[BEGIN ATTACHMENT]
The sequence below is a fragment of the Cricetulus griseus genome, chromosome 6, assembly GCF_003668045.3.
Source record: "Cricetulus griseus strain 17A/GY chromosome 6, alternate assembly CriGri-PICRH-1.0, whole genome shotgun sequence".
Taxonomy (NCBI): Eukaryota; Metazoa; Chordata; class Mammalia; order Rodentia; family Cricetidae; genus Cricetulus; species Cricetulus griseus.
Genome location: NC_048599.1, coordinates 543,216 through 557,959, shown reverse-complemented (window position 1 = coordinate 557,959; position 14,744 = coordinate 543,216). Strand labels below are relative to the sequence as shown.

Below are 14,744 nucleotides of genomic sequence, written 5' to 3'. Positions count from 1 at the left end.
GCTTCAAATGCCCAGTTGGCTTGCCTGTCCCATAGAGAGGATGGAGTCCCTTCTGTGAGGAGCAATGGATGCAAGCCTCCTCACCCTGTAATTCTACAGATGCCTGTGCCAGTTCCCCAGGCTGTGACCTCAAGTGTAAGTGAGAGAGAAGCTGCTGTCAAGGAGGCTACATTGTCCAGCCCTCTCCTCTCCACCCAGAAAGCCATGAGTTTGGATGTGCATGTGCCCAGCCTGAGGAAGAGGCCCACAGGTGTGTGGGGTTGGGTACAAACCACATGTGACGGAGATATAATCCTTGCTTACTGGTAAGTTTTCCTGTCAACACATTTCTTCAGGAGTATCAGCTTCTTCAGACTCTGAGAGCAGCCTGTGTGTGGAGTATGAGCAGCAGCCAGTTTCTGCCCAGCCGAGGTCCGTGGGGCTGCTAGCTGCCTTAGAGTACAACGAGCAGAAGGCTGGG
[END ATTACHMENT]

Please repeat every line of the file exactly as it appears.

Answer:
The sequence below is a fragment of the Cricetulus griseus genome, chromosome 6, assembly GCF_003668045.3.
Source record: "Cricetulus griseus strain 17A/GY chromosome 6, alternate assembly CriGri-PICRH-1.0, whole genome shotgun sequence".
Taxonomy (NCBI): Eukaryota; Metazoa; Chordata; class Mammalia; order Rodentia; family Cricetidae; genus Cricetulus; species Cricetulus griseus.
Genome location: NC_048599.1, coordinates 543,216 through 557,959, shown reverse-complemented (window position 1 = coordinate 557,959; position 14,744 = coordinate 543,216). Strand labels below are relative to the sequence as shown.

Below are 14,744 nucleotides of genomic sequence, written 5' to 3'. Positions count from 1 at the left end.
GCTTCAAATGCCCAGTTGGCTTGCCTGTCCCATAGAGAGGATGGAGTCCCTTCTGTGAGGAGCAATGGATGCAAGCCTCCTCACCCTGTAATTCTACAGATGCCTGTGCCAGTTCCCCAGGCTGTGACCTCAAGTGTAAGTGAGAGAGAAGCTGCTGTCAAGGAGGCTACATTGTCCAGCCCTCTCCTCTCCACCCAGAAAGCCATGAGTTTGGATGTGCATGTGCCCAGCCTGAGGAAGAGGCCCACAGGTGTGTGGGGTTGGGTACAAACCACATGTGACGGAGATATAATCCTTGCTTACTGGTAAGTTTTCCTGTCAACACATTTCTTCAGGAGTATCAGCTTCTTCAGACTCTGAGAGCAGCCTGTGTGTGGAGTATGAGCAGCAGCCAGTTTCTGCCCAGCCGAGGTCCGTGGGGCTGCTAGCTGCCTTAGAGTACAACGAGCAGAAGGCTGGG